DAVID R. BAKER, The San Francisco Chronicle, February 26, 2008
Last year, Pacific Gas and Electric Co. gave its customers the option of going carbon neutral, voluntarily paying a little extra on their monthly bills to fund projects that reduce greenhouse gas levels. Today, the utility announced which projects will get the money.
San Francisco’s PG&E will use cash from its ClimateSmart program to fund the restoration and management of two California forests, one in Santa Cruz County, the other on the state’s North Coast. The trees – mostly coastal redwoods – will soak up carbon dioxide from the air, offsetting some of the gases produced by the power plants that provide PG&E customers with electricity.
The amount of money changing hands is small by the standards of the utility industry – only about $2 million. That cash, however, should help remove 214,000 metric tons of greenhouse gases from the air. That’s roughly equivalent to taking almost 40,000 cars off the road for a year.
It also means that the 17,500 PG&E customers who have signed up for the ClimateSmart program will have offset all the carbon dioxide emissions associated with the electricity and natural gas they consume. Participating customers pay an average of $5 per month over and above their regular bill. They receive nothing in return, except the satisfaction of helping the environment.
“What’s the customer getting? First and foremost, they’re being made climate neutral,” said Wendy Pulling, PG&E’s Director of Environmental Policy. “Second, they’re getting to participate in restoring some of California’s beautiful native forests.”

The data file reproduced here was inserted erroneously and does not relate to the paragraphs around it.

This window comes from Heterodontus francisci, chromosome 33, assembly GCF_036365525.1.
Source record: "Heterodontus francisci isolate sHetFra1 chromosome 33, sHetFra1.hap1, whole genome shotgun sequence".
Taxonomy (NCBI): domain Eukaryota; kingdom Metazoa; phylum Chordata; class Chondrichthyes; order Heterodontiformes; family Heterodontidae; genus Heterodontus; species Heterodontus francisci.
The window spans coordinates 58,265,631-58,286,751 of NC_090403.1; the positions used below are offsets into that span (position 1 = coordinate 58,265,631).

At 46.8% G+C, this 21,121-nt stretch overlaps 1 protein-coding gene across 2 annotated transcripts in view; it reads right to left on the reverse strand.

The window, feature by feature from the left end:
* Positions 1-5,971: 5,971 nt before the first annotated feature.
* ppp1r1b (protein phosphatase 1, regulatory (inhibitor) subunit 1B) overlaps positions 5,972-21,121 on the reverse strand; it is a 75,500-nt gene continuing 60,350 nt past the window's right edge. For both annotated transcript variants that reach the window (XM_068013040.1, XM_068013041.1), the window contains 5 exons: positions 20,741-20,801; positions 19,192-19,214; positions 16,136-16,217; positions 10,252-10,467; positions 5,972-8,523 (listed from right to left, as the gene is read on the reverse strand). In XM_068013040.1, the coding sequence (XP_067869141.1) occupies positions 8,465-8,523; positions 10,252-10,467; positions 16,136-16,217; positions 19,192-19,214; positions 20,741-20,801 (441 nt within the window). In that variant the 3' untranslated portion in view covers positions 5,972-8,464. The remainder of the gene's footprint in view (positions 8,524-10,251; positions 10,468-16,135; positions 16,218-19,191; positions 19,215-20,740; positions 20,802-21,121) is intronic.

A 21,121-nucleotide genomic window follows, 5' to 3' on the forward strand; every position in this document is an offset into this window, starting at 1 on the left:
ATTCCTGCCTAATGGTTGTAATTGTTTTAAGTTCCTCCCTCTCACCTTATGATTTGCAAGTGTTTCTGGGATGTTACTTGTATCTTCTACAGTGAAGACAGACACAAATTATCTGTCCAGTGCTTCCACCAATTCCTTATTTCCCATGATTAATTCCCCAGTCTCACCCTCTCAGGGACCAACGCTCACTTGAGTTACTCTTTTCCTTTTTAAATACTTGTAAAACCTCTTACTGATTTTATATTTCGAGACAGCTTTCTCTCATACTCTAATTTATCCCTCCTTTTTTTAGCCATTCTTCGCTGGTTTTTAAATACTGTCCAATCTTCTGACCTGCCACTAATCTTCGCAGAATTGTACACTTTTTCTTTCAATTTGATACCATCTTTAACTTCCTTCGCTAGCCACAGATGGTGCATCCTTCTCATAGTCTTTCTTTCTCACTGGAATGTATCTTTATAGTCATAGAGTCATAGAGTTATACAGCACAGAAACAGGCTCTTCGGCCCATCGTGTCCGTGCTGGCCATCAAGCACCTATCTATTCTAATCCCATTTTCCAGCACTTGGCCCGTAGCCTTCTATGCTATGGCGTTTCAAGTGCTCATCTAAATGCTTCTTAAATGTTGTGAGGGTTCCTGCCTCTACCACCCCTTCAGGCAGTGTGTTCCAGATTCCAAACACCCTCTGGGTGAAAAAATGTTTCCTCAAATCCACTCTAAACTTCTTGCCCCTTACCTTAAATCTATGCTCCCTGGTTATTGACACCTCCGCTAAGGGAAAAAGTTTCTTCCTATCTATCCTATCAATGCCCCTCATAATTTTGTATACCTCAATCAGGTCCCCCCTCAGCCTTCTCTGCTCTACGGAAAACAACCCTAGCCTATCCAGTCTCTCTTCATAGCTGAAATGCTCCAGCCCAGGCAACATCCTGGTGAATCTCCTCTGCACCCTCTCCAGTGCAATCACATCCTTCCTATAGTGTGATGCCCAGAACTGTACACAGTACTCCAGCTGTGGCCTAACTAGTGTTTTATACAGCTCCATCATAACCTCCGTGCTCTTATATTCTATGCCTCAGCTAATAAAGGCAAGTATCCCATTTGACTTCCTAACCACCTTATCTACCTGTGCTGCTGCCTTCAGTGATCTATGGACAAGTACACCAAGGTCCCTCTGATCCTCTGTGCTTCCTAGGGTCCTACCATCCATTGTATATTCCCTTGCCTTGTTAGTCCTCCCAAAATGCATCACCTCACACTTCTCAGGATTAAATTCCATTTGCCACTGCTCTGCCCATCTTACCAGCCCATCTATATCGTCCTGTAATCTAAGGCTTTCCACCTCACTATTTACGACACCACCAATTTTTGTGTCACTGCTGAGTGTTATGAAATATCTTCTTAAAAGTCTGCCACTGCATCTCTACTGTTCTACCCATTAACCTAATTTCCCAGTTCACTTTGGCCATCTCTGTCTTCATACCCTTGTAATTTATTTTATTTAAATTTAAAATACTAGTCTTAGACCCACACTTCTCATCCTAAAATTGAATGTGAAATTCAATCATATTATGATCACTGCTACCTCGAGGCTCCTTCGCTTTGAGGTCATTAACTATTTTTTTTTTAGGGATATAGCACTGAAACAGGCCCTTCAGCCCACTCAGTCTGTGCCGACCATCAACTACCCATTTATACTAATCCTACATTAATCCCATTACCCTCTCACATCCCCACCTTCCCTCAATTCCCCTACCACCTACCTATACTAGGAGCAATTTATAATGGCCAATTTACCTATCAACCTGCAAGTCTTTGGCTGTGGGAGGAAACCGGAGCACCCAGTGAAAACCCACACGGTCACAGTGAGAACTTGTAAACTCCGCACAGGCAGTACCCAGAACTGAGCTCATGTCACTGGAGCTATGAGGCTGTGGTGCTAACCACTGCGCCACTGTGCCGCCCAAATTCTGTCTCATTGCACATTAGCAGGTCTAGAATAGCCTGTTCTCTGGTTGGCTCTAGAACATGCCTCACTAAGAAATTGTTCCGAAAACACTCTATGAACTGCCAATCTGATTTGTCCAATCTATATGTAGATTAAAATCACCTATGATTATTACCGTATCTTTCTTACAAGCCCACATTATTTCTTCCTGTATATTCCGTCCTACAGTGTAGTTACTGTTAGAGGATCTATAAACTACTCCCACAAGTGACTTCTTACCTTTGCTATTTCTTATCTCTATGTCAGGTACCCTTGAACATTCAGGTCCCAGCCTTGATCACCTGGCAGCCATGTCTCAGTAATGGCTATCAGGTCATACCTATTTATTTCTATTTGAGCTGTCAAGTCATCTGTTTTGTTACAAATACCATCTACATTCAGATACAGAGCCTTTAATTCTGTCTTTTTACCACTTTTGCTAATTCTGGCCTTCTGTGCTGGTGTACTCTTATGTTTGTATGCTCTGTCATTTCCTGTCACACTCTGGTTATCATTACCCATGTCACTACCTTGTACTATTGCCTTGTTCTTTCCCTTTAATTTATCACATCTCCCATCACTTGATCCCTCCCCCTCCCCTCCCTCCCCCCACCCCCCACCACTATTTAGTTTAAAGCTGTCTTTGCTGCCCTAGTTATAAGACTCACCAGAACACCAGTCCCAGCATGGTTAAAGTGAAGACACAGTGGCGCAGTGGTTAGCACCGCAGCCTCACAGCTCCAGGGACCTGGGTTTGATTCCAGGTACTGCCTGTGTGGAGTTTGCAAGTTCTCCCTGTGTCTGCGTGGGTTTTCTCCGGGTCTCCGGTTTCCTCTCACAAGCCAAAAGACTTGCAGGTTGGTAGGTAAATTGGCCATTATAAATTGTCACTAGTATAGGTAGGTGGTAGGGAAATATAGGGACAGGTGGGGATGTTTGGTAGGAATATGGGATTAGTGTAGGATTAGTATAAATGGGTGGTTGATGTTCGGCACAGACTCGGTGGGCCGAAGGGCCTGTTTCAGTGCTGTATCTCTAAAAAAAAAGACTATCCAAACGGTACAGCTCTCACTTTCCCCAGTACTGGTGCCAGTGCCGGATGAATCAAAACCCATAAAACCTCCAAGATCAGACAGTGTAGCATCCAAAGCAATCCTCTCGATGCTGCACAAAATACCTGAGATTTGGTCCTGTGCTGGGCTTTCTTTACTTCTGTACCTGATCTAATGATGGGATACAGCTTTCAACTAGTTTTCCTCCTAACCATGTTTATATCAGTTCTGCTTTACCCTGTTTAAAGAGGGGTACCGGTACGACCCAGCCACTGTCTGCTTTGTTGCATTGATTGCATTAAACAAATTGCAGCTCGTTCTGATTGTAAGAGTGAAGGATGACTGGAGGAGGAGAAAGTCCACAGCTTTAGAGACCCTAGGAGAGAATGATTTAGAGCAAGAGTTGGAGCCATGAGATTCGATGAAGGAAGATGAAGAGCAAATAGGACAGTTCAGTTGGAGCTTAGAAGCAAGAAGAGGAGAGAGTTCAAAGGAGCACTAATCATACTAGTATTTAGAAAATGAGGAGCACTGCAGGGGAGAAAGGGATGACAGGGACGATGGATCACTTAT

Becoming climate neutral or carbon neutral has become a badge of honor among some environmentalists and has spawned a small industry of companies that offer similar services to ClimateSmart. Typically, such companies allow consumers to calculate the amount of greenhouse gases produced by their cars or homes or air travel plans. Consumers can then pay to offset those emissions, with the money going to fund windmill farms or reforestation projects.
The industry also has its critics, who view offset programs as a form of cheap penance for environmental sins. They note that some offset programs have spent money on environmental projects that would have happened anyway.
ClimateSmart tries to avoid that pitfall. The contracts PG&E signed with the owners of the two forests stipulate that the money must fund activities that wouldn’t have happened otherwise. The forest projects must be certified by the nonprofit California Climate Action Registry, using criteria approved by the California Air Resources Board, a state government agency.
At the Garcia River Forest in Mendocino County, the cash will pay for the restoration of a woodland that was clear-cut at least twice in the past 100 years. The Conservation Fund, a non-profit group specializing in environmental land management, bought the forest from a timber company in 2004 and planned to continue some tree harvesting to pay for restoration and management.
Now, the ClimateSmart money will allow the fund to continue its work while removing fewer trees, said Chris Kelly, the fund’s California program director. And the trees that will be harvested will be smaller trees that are crowding the forest and preventing the redwoods from growing to their full size. In the end, removing the smaller trees will help the forest produce bigger trees and absorb more carbon dioxide, Kelly said.
The ClimateSmart cash also will help maintain some roads in the forest and remove others, he said. Kelly said other forest managers should recognize the possibility that they can get money for preserving their trees, rather than cutting them for lumber.
“This could be a real breakthrough for forest management,” he said. “It’s a nice marriage of being a tree farmer and a carbon farmer at the same time.”
In Santa Cruz County, ClimateSmart will fund maintenance of the Lompico Headwaters Forest, owned by the Sempervirens Fund.